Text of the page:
Just need some clarification, that's all.

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WNY
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Post Mon. Jan. 05, 2009 10:45 am

You can monitor it just about anywhere. The Door, pipe, etc...before the Baro Damper.

I have one on my Hyfire in the pipe just about 18" before the baro and my other one directly into the side of my stove (Direct vent, so no place to monitor). Should give you about the same readings where ever you take the tap. You just need to measure the vacuum of the stove and/or pipe.
- Dave
Hyfire I & Keystoker 90K heating an 1890 Victorian
- Amsoil Authorized T1 Certified Dealer

art1339
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Post Mon. Jan. 05, 2009 11:16 am

WNY,

A couple questions:

So if I do install it on the stack pipe, it should go before the barometric damper? Also, how far should it go into the pipe? Is it something where it just goes on the surface, or should be taken from exactly center of the diameter? Not sure if that makes a difference.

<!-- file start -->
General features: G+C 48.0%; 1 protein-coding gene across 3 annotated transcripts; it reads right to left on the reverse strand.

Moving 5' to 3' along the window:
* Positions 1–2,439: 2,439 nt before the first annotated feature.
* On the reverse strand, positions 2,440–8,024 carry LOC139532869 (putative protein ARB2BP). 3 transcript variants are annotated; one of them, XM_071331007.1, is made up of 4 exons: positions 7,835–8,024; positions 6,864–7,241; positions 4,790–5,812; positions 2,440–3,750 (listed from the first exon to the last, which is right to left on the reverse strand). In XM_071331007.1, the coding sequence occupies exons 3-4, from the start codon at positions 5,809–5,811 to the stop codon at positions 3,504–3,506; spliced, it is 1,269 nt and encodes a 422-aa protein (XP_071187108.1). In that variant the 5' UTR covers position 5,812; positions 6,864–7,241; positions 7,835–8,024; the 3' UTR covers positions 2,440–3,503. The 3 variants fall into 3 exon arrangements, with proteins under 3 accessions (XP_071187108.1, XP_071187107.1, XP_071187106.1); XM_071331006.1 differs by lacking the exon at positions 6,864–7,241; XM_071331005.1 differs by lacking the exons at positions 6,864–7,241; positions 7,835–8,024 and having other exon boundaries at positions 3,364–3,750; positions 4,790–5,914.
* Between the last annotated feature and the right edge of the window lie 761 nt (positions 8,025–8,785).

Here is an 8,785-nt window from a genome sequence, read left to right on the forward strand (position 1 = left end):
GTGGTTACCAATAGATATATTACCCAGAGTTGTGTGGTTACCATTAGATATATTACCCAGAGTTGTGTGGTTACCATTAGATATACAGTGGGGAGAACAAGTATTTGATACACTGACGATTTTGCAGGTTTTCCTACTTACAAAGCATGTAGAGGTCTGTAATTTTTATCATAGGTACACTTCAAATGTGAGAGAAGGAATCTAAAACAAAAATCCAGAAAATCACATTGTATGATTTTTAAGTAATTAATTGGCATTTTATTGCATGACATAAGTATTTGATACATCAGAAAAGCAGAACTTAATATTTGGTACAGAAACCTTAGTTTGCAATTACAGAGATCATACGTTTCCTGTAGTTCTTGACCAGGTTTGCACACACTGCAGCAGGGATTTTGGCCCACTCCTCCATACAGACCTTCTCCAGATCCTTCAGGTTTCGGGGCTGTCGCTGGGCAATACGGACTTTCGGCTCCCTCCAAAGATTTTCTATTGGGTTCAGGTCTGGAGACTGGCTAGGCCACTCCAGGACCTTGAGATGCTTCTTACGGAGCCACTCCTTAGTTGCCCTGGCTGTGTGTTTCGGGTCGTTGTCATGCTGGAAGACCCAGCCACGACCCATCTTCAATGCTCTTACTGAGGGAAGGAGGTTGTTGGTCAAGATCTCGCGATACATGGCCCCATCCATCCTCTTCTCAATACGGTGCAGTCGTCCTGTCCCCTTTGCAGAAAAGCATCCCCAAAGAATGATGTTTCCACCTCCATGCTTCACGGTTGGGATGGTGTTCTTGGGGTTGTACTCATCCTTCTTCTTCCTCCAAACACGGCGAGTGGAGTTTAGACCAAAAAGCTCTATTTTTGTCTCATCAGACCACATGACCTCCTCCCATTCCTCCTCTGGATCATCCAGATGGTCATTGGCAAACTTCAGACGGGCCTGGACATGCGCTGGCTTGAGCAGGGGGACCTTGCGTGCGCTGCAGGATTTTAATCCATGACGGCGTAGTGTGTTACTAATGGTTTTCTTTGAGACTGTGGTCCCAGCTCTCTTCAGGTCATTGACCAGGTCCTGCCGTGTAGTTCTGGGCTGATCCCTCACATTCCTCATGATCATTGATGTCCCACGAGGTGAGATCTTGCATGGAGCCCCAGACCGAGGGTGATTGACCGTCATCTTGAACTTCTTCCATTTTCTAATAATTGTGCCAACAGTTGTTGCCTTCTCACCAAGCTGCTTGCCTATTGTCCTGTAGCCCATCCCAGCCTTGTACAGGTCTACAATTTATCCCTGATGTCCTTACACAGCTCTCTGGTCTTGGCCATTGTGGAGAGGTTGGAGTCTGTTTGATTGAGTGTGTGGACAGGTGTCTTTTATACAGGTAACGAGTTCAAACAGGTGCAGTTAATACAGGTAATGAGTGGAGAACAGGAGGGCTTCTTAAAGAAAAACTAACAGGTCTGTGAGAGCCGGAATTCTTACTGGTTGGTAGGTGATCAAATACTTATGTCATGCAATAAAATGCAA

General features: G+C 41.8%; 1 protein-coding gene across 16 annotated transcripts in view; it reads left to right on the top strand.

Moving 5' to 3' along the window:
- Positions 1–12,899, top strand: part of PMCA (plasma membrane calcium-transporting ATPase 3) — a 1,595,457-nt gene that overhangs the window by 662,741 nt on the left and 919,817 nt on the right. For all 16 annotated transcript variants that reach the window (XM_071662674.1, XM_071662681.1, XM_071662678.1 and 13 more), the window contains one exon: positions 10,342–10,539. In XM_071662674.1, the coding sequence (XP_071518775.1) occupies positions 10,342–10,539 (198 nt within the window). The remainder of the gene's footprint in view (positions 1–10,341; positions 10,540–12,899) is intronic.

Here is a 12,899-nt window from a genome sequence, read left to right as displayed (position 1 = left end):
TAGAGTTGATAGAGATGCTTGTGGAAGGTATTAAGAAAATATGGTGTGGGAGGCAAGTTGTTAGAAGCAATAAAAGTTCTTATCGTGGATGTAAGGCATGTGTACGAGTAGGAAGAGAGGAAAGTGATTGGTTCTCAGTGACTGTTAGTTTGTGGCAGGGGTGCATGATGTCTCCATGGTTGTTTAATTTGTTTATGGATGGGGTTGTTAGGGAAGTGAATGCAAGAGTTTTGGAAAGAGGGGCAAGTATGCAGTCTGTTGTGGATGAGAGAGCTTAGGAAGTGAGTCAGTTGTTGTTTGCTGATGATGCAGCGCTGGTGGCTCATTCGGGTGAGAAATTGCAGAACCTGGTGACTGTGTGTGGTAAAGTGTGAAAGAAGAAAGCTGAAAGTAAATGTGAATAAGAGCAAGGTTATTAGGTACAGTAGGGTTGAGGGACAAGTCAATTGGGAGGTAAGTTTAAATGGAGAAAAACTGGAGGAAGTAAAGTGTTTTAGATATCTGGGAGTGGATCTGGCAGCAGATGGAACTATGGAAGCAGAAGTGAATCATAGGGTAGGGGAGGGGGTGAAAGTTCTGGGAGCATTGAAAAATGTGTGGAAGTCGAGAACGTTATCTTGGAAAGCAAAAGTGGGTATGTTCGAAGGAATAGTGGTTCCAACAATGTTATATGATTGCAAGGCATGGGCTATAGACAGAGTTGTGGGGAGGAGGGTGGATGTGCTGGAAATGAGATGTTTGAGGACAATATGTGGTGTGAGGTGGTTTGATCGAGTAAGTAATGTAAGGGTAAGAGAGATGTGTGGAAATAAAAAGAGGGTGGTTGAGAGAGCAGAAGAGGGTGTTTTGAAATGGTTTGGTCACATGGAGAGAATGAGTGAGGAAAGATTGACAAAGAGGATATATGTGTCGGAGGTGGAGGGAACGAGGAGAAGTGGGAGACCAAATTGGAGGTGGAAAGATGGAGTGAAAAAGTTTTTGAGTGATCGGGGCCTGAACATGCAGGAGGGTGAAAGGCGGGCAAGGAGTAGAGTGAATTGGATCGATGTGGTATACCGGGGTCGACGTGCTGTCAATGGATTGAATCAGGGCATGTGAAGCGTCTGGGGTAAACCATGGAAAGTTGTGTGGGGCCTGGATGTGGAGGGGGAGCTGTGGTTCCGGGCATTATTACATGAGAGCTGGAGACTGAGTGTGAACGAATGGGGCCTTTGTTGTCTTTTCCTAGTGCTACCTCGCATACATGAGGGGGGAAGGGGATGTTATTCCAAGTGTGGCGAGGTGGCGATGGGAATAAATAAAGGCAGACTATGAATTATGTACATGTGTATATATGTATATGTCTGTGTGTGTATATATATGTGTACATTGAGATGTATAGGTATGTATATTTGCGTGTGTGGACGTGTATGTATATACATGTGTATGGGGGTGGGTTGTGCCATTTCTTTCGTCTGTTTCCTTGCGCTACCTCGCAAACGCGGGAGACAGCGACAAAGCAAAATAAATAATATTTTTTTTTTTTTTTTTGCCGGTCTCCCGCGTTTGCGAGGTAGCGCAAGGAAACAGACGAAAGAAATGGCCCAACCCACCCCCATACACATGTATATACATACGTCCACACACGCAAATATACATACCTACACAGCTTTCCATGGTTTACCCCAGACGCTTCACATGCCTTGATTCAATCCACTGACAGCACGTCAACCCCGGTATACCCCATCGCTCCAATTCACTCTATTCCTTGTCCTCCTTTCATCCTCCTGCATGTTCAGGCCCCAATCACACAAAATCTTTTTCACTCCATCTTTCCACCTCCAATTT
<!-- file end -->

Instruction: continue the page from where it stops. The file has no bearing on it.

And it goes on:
So I guess what you're saying is that I can hook it up there in the stack pipe in addition to reading it in the probe area?

Thanks for your help

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coaledsweat
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Post Mon. Jan. 05, 2009 1:16 pm

art1339 wrote:1. Can I use this to probe into my fire door? I was thinking of putting a metal end on the rubber line (like brake line or something similar) and using it in that capacity.

2. Can it hurt to hook it up to the stack pipe and read off of there as well? I figured it might be good to know what's going on up the chimney, right?